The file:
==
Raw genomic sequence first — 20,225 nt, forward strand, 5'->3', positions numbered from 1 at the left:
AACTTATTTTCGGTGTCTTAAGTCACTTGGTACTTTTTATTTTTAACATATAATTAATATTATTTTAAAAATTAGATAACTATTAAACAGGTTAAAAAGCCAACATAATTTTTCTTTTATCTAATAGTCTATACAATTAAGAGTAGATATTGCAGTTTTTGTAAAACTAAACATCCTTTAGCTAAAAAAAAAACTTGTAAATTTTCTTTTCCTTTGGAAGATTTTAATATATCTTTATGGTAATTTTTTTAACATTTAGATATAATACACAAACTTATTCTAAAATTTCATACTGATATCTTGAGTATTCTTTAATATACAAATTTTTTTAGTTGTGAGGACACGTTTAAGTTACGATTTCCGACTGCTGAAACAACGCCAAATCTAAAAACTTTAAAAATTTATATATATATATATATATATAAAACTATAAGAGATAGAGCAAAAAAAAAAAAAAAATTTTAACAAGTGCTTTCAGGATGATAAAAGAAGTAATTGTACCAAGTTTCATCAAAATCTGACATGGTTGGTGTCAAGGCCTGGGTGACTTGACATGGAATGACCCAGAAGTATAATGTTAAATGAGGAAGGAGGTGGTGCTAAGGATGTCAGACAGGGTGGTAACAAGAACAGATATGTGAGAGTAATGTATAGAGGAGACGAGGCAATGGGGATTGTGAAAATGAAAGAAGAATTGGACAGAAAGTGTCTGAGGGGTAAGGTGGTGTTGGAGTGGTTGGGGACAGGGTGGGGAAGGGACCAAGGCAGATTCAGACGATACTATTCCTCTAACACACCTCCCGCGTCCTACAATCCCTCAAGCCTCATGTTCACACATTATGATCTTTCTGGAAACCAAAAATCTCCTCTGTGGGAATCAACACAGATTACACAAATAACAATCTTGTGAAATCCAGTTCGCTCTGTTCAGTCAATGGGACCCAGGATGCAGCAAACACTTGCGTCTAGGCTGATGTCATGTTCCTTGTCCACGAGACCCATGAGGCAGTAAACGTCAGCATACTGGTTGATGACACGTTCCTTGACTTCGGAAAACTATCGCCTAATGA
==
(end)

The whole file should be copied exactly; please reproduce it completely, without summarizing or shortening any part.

Raw genomic sequence first — 20,225 nt, forward strand, 5'->3', positions numbered from 1 at the left:
AACTTATTTTCGGTGTCTTAAGTCACTTGGTACTTTTTATTTTTAACATATAATTAATATTATTTTAAAAATTAGATAACTATTAAACAGGTTAAAAAGCCAACATAATTTTTCTTTTATCTAATAGTCTATACAATTAAGAGTAGATATTGCAGTTTTTGTAAAACTAAACATCCTTTAGCTAAAAAAAAAACTTGTAAATTTTCTTTTCCTTTGGAAGATTTTAATATATCTTTATGGTAATTTTTTTAACATTTAGATATAATACACAAACTTATTCTAAAATTTCATACTGATATCTTGAGTATTCTTTAATATACAAATTTTTTTAGTTGTGAGGACACGTTTAAGTTACGATTTCCGACTGCTGAAACAACGCCAAATCTAAAAACTTTAAAAATTTATATATATATATATATATATAAAACTATAAGAGATAGAGCAAAAAAAAAAAAAAAATTTTAACAAGTGCTTTCAGGATGATAAAAGAAGTAATTGTACCAAGTTTCATCAAAATCTGACATGGTTGGTGTCAAGGCCTGGGTGACTTGACATGGAATGACCCAGAAGTATAATGTTAAATGAGGAAGGAGGTGGTGCTAAGGATGTCAGACAGGGTGGTAACAAGAACAGATATGTGAGAGTAATGTATAGAGGAGACGAGGCAATGGGGATTGTGAAAATGAAAGAAGAATTGGACAGAAAGTGTCTGAGGGGTAAGGTGGTGTTGGAGTGGTTGGGGACAGGGTGGGGAAGGGACCAAGGCAGATTCAGACGATACTATTCCTCTAACACACCTCCCGCGTCCTACAATCCCTCAAGCCTCATGTTCACACATTATGATCTTTCTGGAAACCAAAAATCTCCTCTGTGGGAATCAACACAGATTACACAAATAACAATCTTGTGAAATCCAGTTCGCTCTGTTCAGTCAATGGGACCCAGGATGCAGCAAACACTTGCGTCTAGGCTGATGTCATGTTCCTTGTCCACGAGACCCATGAGGCAGTAAACGTCAGCATACTGGTTGATGACACGTTCCTTGACTTCGGAAAACTATCGCCTAATGA